Wanda Hall: Being Natural

The first things all visitors to the Houston Museum of Natural Science see are an 8,000-pound amethyst geode from Uruguay in the lobby and the smiling face of Wanda Hall. And she wouldn’t want it any other way.

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Security guard Wanda Hall can be found in the lobby between the parking garage and the gift shop, greeting guests with her wide smile. Hall became the front line security guard in July 2014.

Hall has been with HMNS for three years, joining the security staff in 2012 right after the opening of the Dan L. Duncan Family Wing. She began by patrolling the brand new Morian Hall of Paleontology, the special exhibition Titanic: The Artifact Exhibition during its time with us, and the Hall of Ancient Egypt, before moving to her current post at the parking garage lobby July 15, 2014.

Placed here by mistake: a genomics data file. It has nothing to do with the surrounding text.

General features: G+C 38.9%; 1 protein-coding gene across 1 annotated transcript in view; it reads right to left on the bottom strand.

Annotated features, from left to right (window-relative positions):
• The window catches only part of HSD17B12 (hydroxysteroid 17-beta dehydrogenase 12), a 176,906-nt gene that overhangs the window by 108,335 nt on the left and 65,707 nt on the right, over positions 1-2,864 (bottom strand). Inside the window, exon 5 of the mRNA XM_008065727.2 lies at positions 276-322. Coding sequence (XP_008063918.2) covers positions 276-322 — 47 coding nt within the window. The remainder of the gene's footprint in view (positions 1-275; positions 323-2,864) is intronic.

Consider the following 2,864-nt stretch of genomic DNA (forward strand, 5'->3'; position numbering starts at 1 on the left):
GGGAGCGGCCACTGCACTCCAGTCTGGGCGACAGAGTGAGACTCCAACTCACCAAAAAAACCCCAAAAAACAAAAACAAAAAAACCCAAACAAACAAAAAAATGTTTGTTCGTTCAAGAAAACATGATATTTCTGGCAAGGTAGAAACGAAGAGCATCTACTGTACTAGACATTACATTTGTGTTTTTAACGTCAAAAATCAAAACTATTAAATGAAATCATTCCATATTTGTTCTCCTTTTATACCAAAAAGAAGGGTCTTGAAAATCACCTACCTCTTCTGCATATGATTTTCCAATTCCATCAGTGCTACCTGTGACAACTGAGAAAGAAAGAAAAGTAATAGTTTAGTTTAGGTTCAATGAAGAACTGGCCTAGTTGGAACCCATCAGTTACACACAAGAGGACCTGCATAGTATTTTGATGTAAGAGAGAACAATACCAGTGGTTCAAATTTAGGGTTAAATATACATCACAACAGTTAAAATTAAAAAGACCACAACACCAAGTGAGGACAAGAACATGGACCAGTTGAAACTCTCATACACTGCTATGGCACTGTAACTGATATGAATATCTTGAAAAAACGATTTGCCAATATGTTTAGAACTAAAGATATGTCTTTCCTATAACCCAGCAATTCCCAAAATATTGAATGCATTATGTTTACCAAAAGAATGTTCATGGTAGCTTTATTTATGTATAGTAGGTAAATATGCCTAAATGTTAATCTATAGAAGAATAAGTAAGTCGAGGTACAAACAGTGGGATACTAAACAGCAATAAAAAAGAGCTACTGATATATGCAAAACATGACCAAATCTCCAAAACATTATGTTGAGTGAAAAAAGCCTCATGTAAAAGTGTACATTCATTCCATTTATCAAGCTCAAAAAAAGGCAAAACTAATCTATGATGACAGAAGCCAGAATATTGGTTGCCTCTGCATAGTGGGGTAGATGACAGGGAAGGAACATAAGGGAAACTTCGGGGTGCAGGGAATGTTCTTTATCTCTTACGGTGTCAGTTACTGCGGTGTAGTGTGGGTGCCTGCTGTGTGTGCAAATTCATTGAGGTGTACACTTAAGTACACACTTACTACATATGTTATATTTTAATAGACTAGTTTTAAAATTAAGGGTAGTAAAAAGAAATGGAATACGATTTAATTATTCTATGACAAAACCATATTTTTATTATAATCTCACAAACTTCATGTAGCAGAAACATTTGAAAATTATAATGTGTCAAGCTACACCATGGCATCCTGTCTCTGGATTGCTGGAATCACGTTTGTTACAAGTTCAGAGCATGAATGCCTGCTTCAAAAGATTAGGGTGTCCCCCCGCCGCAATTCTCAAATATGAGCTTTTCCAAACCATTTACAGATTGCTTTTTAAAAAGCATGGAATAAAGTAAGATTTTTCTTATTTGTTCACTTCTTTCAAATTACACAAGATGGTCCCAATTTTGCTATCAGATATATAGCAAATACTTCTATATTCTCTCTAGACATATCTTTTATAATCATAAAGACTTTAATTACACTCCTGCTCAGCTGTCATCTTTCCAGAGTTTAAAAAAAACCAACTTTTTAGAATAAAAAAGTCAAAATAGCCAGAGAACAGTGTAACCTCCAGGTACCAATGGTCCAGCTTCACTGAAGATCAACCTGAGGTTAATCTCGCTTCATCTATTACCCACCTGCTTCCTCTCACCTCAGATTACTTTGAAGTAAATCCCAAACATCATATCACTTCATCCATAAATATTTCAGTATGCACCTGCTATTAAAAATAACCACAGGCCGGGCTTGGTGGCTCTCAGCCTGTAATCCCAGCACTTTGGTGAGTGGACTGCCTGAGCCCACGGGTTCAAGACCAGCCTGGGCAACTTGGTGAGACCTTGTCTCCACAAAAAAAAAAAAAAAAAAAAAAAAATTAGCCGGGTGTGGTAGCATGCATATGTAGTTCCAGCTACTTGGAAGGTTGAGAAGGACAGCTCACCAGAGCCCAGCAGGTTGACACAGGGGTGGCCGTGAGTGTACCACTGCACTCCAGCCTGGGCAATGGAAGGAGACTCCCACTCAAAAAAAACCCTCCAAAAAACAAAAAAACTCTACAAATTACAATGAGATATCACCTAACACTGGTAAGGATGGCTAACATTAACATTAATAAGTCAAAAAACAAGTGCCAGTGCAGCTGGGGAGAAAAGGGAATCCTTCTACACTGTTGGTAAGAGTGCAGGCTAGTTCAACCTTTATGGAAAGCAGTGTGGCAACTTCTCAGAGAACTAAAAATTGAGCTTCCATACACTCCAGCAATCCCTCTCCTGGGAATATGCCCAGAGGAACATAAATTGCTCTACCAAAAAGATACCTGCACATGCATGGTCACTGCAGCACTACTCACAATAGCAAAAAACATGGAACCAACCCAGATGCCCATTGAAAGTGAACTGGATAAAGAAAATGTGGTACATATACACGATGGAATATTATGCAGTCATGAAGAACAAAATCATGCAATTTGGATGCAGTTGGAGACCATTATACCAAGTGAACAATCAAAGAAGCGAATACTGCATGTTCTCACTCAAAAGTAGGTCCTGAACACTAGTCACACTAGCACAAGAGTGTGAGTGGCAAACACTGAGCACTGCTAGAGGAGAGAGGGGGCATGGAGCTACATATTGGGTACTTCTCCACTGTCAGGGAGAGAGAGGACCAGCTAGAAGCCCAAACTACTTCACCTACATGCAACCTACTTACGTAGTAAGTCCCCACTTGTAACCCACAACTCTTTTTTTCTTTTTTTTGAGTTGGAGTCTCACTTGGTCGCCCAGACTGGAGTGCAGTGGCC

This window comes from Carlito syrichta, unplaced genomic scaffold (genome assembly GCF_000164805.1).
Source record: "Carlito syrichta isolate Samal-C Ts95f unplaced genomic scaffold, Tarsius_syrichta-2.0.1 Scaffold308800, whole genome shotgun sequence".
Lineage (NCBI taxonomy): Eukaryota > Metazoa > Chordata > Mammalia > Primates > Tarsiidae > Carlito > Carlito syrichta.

Hall relishes her job and the opportunity to speak with every guest that visits the museum. Even during our interview, she occasionally paused to greet parents and children entering for Xplorations summer camp.

“[If] you smile at people, they’re going to smile back,” Hall said. “You can’t help but smile at people.”

Hall grew up in Smithville, TX, about 45 miles southeast of Austin on State Highway 71. At the age of 22, she followed in her brother’s footsteps and traded in the town of 3,927 people for Houston, a city of 2.2 million.

Before finding her way to the museum, Hall spent 29 years working as a social worker for the State of Texas, helping seniors and disabled citizens with Medicaid eligibility. She spent eight years retired, enjoying working out and tending her garden, which includes a lemon tree and a pineapple plant.